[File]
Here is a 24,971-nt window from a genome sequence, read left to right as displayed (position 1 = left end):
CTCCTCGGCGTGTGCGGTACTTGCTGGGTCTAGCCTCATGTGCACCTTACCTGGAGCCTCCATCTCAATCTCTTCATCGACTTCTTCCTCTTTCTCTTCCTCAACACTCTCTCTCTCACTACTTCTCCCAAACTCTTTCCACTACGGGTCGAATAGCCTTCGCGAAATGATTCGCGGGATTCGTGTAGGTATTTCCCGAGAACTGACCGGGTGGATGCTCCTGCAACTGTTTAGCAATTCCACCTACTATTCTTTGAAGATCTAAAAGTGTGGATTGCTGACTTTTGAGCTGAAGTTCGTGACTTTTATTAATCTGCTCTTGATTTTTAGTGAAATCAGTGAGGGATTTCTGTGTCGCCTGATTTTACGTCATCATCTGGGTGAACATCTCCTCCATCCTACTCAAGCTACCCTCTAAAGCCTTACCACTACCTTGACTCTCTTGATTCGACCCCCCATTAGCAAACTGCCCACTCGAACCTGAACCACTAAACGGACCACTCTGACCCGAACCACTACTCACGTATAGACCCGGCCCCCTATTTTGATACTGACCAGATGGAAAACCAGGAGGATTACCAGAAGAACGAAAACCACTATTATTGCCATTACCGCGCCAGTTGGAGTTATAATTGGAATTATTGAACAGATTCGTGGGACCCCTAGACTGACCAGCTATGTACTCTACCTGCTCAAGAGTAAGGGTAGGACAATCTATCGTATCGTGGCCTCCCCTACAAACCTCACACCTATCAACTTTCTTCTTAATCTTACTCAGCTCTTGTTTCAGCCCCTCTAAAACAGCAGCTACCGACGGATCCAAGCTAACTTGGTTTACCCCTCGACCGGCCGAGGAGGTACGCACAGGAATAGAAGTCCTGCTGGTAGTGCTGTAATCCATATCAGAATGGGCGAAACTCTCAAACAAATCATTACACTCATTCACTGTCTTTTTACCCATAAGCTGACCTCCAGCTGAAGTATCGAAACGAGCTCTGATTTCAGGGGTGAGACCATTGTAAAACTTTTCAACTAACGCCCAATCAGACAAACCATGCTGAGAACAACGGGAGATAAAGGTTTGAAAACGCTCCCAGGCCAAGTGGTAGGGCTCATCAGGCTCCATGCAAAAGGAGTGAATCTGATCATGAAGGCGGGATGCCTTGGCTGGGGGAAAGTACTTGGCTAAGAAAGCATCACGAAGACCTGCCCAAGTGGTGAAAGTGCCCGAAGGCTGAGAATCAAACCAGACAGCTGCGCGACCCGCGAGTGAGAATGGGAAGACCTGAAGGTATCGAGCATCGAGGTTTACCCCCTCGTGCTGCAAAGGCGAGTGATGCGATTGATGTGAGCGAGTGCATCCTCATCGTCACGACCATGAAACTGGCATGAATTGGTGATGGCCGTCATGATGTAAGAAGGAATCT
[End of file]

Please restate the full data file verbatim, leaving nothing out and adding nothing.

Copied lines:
Here is a 24,971-nt window from a genome sequence, read left to right as displayed (position 1 = left end):
CTCCTCGGCGTGTGCGGTACTTGCTGGGTCTAGCCTCATGTGCACCTTACCTGGAGCCTCCATCTCAATCTCTTCATCGACTTCTTCCTCTTTCTCTTCCTCAACACTCTCTCTCTCACTACTTCTCCCAAACTCTTTCCACTACGGGTCGAATAGCCTTCGCGAAATGATTCGCGGGATTCGTGTAGGTATTTCCCGAGAACTGACCGGGTGGATGCTCCTGCAACTGTTTAGCAATTCCACCTACTATTCTTTGAAGATCTAAAAGTGTGGATTGCTGACTTTTGAGCTGAAGTTCGTGACTTTTATTAATCTGCTCTTGATTTTTAGTGAAATCAGTGAGGGATTTCTGTGTCGCCTGATTTTACGTCATCATCTGGGTGAACATCTCCTCCATCCTACTCAAGCTACCCTCTAAAGCCTTACCACTACCTTGACTCTCTTGATTCGACCCCCCATTAGCAAACTGCCCACTCGAACCTGAACCACTAAACGGACCACTCTGACCCGAACCACTACTCACGTATAGACCCGGCCCCCTATTTTGATACTGACCAGATGGAAAACCAGGAGGATTACCAGAAGAACGAAAACCACTATTATTGCCATTACCGCGCCAGTTGGAGTTATAATTGGAATTATTGAACAGATTCGTGGGACCCCTAGACTGACCAGCTATGTACTCTACCTGCTCAAGAGTAAGGGTAGGACAATCTATCGTATCGTGGCCTCCCCTACAAACCTCACACCTATCAACTTTCTTCTTAATCTTACTCAGCTCTTGTTTCAGCCCCTCTAAAACAGCAGCTACCGACGGATCCAAGCTAACTTGGTTTACCCCTCGACCGGCCGAGGAGGTACGCACAGGAATAGAAGTCCTGCTGGTAGTGCTGTAATCCATATCAGAATGGGCGAAACTCTCAAACAAATCATTACACTCATTCACTGTCTTTTTACCCATAAGCTGACCTCCAGCTGAAGTATCGAAACGAGCTCTGATTTCAGGGGTGAGACCATTGTAAAACTTTTCAACTAACGCCCAATCAGACAAACCATGCTGAGAACAACGGGAGATAAAGGTTTGAAAACGCTCCCAGGCCAAGTGGTAGGGCTCATCAGGCTCCATGCAAAAGGAGTGAATCTGATCATGAAGGCGGGATGCCTTGGCTGGGGGAAAGTACTTGGCTAAGAAAGCATCACGAAGACCTGCCCAAGTGGTGAAAGTGCCCGAAGGCTGAGAATCAAACCAGACAGCTGCGCGACCCGCGAGTGAGAATGGGAAGACCTGAAGGTATCGAGCATCGAGGTTTACCCCCTCGTGCTGCAAAGGCGAGTGATGCGATTGATGTGAGCGAGTGCATCCTCATCGTCACGACCATGAAACTGGCATGAATTGGTGATGGCCGTCATGATGTAAGAAGGAATCT